2. The is no limit to how much money law enforcement agencies may charge you to take the course
Without successfully completing the course, you cannot apply for a permit to purchase or transfer a firearm
This will have a detrimental impact on poorer communities and could prohibit those with limited financial means from being able to exercise their constitutional rights
Applicants cannot obtain a permit without first passing a law enforcement firearms training course ·
1. There is no limit on how much law enforcement may charge for the firearms training course
Voters should anticipate this being very expensive
2. The in-person training portion requires live-fire so it must be conducted at a shooting range, or other appropriate facility
Shooting ranges and facilities are limited in Oregon
First-time firearm owners may find it impossible to obtain a permit
1. To obtain a permit, applicants must first pass the firearms training course. To pass the course applicants must have a firearm. But, they can’t purchase a firearm until they obtain the permit
2. First-time firearm owners will have to rely on borrowing a firearm from law enforcement or another individual
Law enforcement is not obligated to provide firearms for the training course
SB 554 (passed in 2021) severely limits temporary transfers of firearms between individuals
Ballot Measure 114 creates a government registry of firearm owners
1. Law enforcement is required to maintain an “electronic searchable database” of all permits issued:
Law enforcement must annually report permit information, which could be disclosed to the public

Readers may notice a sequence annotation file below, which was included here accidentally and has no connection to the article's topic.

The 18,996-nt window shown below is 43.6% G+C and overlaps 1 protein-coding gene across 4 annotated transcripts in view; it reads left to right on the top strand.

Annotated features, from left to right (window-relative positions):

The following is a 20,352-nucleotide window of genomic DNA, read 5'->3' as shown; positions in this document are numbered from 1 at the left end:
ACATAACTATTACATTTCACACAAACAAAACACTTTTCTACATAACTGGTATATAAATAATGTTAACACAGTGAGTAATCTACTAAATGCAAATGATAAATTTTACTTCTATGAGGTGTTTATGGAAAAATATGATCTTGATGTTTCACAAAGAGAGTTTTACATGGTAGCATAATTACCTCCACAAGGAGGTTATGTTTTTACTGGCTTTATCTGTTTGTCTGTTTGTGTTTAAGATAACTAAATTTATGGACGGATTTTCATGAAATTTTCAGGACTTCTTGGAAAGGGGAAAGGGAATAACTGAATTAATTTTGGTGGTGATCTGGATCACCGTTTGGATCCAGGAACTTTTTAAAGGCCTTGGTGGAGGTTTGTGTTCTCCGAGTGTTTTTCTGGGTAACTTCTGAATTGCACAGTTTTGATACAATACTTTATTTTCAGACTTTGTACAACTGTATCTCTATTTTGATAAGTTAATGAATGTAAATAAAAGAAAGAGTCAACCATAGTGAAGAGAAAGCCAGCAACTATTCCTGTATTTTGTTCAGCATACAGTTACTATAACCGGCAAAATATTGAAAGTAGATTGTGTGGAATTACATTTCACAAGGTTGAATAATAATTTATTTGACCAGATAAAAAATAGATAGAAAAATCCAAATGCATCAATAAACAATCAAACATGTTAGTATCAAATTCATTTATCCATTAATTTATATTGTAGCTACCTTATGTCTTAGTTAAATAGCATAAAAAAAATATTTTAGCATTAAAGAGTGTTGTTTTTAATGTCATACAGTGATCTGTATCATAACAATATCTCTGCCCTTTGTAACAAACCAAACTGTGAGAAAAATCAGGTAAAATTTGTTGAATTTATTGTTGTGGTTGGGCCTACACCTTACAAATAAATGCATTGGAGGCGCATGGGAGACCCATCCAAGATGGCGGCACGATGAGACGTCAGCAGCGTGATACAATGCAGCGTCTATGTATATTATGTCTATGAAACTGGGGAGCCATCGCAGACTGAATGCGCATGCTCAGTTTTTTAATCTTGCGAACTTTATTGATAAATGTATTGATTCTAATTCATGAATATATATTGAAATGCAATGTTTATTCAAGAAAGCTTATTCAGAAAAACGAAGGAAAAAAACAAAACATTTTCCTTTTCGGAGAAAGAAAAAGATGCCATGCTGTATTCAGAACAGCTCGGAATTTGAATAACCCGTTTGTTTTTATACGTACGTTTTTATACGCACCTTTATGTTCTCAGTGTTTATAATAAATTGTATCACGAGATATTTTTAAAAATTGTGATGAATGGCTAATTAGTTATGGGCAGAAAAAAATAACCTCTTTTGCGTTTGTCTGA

Permit information includes: applicants legal name, current address and telephone number, date and place of birth, physical description, fingerprints, photographs, a signature and ANY additional information determined necessary by the law enforcement agency on the application
2. The Supreme Court has ruled that people who are prohibited by law from possessing firearms (such as felons, people adjudicated mentally incompetent, domestic violence abusers, and drug addicts) cannot be required to register firearms, because doing so would violate their 5th Amendment right against self-incrimination.
Ballot Measure 114 unconstitutionally BANS ammunition magazines over 10 rounds
1. The NRA is currently challenging similar 10-round magazine bans in court, in California and New Jersey
2. Fixed and detachable magazines capable of accepting more than 10 rounds of ammunition will be banned
3. Shotguns (including pump-action and semi-automatic) will be banned under this measure unless permanently altered
Most shotguns are capable of accepting more than 10 “mini-rounds” commonly used as home or self-defense rounds
Most shotguns are capable of accepting extended tubes commonly used for depredation goose hunts
4. Currently possessed magazines over 10-rounds will be limited to use on the owner's own personal property, at a shooting range, or while hunting
5. Transporting previously possessed magazines over 10 rounds must be stored and locked separately from the firearm
6. Law enforcement and military are ONLY exempted for their service firearm while engaged in their official duties
7. Personal firearms will be limited to 10-round magazines
8. Possession and use of a firearm while off-duty will be limited to 10-rounds
9. There is NO affirmative legal defense available for magazines owned before the effective date of Ballot Measure 114 (IF it passes in November)
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Established in 1975, the Institute for Legislative Action (ILA) is the "lobbying" arm of the National Rifle Association of America. ILA is responsible for preserving the right of all law-abiding individuals in the legislative, political, and legal arenas, to purchase, possess and use firearms for legitimate purposes as guaranteed by the Second Amendment to the U.S. Constitution.